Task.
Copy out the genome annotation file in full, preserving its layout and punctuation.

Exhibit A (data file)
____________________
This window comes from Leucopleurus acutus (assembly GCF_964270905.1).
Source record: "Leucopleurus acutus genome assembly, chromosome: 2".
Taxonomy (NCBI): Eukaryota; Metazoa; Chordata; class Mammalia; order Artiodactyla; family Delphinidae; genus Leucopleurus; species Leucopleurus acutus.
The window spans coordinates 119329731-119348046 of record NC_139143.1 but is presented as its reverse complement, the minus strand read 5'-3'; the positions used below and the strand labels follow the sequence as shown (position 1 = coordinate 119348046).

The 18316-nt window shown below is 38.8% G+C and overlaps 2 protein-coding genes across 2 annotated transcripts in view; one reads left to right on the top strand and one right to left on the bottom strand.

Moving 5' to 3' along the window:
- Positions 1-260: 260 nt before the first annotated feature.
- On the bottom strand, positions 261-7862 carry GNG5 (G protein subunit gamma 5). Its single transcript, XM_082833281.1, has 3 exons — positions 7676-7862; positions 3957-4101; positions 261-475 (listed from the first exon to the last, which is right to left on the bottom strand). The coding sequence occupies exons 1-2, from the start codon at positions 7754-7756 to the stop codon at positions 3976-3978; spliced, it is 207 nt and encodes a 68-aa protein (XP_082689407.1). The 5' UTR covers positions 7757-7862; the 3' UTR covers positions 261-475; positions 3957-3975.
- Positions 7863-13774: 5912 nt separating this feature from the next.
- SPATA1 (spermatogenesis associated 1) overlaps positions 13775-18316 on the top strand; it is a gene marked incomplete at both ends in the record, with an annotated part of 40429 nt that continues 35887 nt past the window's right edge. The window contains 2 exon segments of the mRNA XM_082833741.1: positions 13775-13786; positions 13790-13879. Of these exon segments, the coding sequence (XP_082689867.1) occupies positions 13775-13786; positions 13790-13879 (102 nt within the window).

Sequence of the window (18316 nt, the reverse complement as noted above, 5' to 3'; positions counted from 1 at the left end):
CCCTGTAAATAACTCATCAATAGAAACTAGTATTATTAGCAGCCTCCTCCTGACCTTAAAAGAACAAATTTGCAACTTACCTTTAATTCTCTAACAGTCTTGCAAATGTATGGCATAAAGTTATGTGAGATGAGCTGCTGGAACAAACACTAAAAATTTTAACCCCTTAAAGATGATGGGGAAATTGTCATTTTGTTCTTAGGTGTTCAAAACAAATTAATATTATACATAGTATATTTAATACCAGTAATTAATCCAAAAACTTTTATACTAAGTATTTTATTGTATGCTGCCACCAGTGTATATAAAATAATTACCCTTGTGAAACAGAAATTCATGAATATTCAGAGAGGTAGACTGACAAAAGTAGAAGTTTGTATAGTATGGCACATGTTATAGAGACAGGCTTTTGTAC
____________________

This window comes from Leucopleurus acutus (assembly GCF_964270905.1).
Source record: "Leucopleurus acutus genome assembly, chromosome: 2".
Taxonomy (NCBI): Eukaryota; Metazoa; Chordata; class Mammalia; order Artiodactyla; family Delphinidae; genus Leucopleurus; species Leucopleurus acutus.
The window spans coordinates 119329731-119348046 of record NC_139143.1 but is presented as its reverse complement, the minus strand read 5'-3'; the positions used below and the strand labels follow the sequence as shown (position 1 = coordinate 119348046).

The 18316-nt window shown below is 38.8% G+C and overlaps 2 protein-coding genes across 2 annotated transcripts in view; one reads left to right on the top strand and one right to left on the bottom strand.

Moving 5' to 3' along the window:
- Positions 1-260: 260 nt before the first annotated feature.
- On the bottom strand, positions 261-7862 carry GNG5 (G protein subunit gamma 5). Its single transcript, XM_082833281.1, has 3 exons — positions 7676-7862; positions 3957-4101; positions 261-475 (listed from the first exon to the last, which is right to left on the bottom strand). The coding sequence occupies exons 1-2, from the start codon at positions 7754-7756 to the stop codon at positions 3976-3978; spliced, it is 207 nt and encodes a 68-aa protein (XP_082689407.1). The 5' UTR covers positions 7757-7862; the 3' UTR covers positions 261-475; positions 3957-3975.
- Positions 7863-13774: 5912 nt separating this feature from the next.
- SPATA1 (spermatogenesis associated 1) overlaps positions 13775-18316 on the top strand; it is a gene marked incomplete at both ends in the record, with an annotated part of 40429 nt that continues 35887 nt past the window's right edge. The window contains 2 exon segments of the mRNA XM_082833741.1: positions 13775-13786; positions 13790-13879. Of these exon segments, the coding sequence (XP_082689867.1) occupies positions 13775-13786; positions 13790-13879 (102 nt within the window).

Sequence of the window (18316 nt, the reverse complement as noted above, 5' to 3'; positions counted from 1 at the left end):
CCCTGTAAATAACTCATCAATAGAAACTAGTATTATTAGCAGCCTCCTCCTGACCTTAAAAGAACAAATTTGCAACTTACCTTTAATTCTCTAACAGTCTTGCAAATGTATGGCATAAAGTTATGTGAGATGAGCTGCTGGAACAAACACTAAAAATTTTAACCCCTTAAAGATGATGGGGAAATTGTCATTTTGTTCTTAGGTGTTCAAAACAAATTAATATTATACATAGTATATTTAATACCAGTAATTAATCCAAAAACTTTTATACTAAGTATTTTATTGTATGCTGCCACCAGTGTATATAAAATAATTACCCTTGTGAAACAGAAATTCATGAATATTCAGAGAGGTAGACTGACAAAAGTAGAAGTTTGTATAGTATGGCACATGTTATAGAGACAGGCTTTTGTAC